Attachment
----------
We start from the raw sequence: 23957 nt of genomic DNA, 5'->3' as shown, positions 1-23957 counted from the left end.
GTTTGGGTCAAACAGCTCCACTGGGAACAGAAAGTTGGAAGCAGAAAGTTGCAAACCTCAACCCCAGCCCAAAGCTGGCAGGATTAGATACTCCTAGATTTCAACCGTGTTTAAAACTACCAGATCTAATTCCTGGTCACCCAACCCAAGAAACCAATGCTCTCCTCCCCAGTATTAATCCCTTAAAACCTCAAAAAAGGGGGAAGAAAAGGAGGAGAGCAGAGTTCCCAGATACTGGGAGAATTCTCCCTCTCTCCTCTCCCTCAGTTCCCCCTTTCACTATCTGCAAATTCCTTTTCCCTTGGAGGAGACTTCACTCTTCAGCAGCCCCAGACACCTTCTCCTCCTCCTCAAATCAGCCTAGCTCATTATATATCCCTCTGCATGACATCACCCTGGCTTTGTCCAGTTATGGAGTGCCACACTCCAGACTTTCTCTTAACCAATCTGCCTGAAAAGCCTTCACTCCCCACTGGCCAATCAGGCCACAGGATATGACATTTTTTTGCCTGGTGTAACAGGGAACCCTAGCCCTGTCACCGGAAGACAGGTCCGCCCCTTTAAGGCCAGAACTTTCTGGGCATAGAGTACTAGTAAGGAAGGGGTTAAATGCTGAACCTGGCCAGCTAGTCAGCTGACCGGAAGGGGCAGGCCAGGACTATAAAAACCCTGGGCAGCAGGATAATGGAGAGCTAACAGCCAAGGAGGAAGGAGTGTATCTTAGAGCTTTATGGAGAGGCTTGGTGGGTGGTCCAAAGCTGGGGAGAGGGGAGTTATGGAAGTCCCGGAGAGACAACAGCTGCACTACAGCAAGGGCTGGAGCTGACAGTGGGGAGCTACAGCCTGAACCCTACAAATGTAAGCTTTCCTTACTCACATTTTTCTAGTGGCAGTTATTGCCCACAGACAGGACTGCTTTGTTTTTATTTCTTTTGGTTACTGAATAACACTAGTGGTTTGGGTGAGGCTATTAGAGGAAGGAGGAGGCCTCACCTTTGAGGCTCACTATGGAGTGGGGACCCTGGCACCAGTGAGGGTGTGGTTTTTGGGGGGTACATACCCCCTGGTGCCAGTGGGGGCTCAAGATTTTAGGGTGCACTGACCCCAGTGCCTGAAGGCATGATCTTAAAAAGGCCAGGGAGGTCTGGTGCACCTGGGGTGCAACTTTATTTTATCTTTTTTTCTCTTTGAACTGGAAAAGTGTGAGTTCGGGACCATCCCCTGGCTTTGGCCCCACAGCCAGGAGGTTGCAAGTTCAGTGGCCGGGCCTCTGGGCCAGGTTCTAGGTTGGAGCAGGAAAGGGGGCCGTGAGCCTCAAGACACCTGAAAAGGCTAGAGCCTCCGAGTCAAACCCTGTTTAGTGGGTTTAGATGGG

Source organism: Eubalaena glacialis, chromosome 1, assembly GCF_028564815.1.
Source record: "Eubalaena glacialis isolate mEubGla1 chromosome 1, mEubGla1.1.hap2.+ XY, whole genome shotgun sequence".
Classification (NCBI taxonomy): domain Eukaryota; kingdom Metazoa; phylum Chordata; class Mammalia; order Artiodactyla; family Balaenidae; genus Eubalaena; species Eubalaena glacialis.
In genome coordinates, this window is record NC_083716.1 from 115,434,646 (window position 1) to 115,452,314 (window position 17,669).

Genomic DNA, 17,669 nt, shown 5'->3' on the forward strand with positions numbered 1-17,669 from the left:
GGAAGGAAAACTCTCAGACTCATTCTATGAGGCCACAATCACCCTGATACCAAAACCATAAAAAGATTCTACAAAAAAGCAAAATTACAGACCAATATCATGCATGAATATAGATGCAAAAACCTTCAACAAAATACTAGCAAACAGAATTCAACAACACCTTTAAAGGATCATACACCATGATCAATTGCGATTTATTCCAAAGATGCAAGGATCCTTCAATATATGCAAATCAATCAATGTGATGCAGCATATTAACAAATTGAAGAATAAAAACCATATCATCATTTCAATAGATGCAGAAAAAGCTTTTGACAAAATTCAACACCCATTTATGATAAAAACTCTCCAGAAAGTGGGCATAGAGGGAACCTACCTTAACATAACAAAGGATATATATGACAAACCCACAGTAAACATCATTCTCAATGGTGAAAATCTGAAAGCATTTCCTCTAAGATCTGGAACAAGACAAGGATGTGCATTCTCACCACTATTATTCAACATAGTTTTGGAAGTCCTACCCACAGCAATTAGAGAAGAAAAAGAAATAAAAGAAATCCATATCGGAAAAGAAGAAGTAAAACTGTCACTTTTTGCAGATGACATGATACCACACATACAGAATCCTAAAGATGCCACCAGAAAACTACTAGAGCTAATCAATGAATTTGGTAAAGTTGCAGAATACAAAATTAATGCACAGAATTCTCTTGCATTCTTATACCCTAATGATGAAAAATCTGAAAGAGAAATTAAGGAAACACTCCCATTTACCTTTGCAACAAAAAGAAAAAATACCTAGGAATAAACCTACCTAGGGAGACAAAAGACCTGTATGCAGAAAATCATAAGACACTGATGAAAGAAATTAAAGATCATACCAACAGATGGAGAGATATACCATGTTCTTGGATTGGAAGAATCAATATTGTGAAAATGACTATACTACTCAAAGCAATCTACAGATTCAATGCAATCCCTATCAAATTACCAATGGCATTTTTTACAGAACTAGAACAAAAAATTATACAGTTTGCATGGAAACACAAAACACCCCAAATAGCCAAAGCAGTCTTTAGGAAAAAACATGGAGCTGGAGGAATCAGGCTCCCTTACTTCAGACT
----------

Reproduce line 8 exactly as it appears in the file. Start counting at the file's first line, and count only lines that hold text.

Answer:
GGAAGGAAAACTCTCAGACTCATTCTATGAGGCCACAATCACCCTGATACCAAAACCATAAAAAGATTCTACAAAAAAGCAAAATTACAGACCAATATCATGCATGAATATAGATGCAAAAACCTTCAACAAAATACTAGCAAACAGAATTCAACAACACCTTTAAAGGATCATACACCATGATCAATTGCGATTTATTCCAAAGATGCAAGGATCCTTCAATATATGCAAATCAATCAATGTGATGCAGCATATTAACAAATTGAAGAATAAAAACCATATCATCATTTCAATAGATGCAGAAAAAGCTTTTGACAAAATTCAACACCCATTTATGATAAAAACTCTCCAGAAAGTGGGCATAGAGGGAACCTACCTTAACATAACAAAGGATATATATGACAAACCCACAGTAAACATCATTCTCAATGGTGAAAATCTGAAAGCATTTCCTCTAAGATCTGGAACAAGACAAGGATGTGCATTCTCACCACTATTATTCAACATAGTTTTGGAAGTCCTACCCACAGCAATTAGAGAAGAAAAAGAAATAAAAGAAATCCATATCGGAAAAGAAGAAGTAAAACTGTCACTTTTTGCAGATGACATGATACCACACATACAGAATCCTAAAGATGCCACCAGAAAACTACTAGAGCTAATCAATGAATTTGGTAAAGTTGCAGAATACAAAATTAATGCACAGAATTCTCTTGCATTCTTATACCCTAATGATGAAAAATCTGAAAGAGAAATTAAGGAAACACTCCCATTTACCTTTGCAACAAAAAGAAAAAATACCTAGGAATAAACCTACCTAGGGAGACAAAAGACCTGTATGCAGAAAATCATAAGACACTGATGAAAGAAATTAAAGATCATACCAACAGATGGAGAGATATACCATGTTCTTGGATTGGAAGAATCAATATTGTGAAAATGACTATACTACTCAAAGCAATCTACAGATTCAATGCAATCCCTATCAAATTACCAATGGCATTTTTTACAGAACTAGAACAAAAAATTATACAGTTTGCATGGAAACACAAAACACCCCAAATAGCCAAAGCAGTCTTTAGGAAAAAACATGGAGCTGGAGGAATCAGGCTCCCTTACTTCAGACT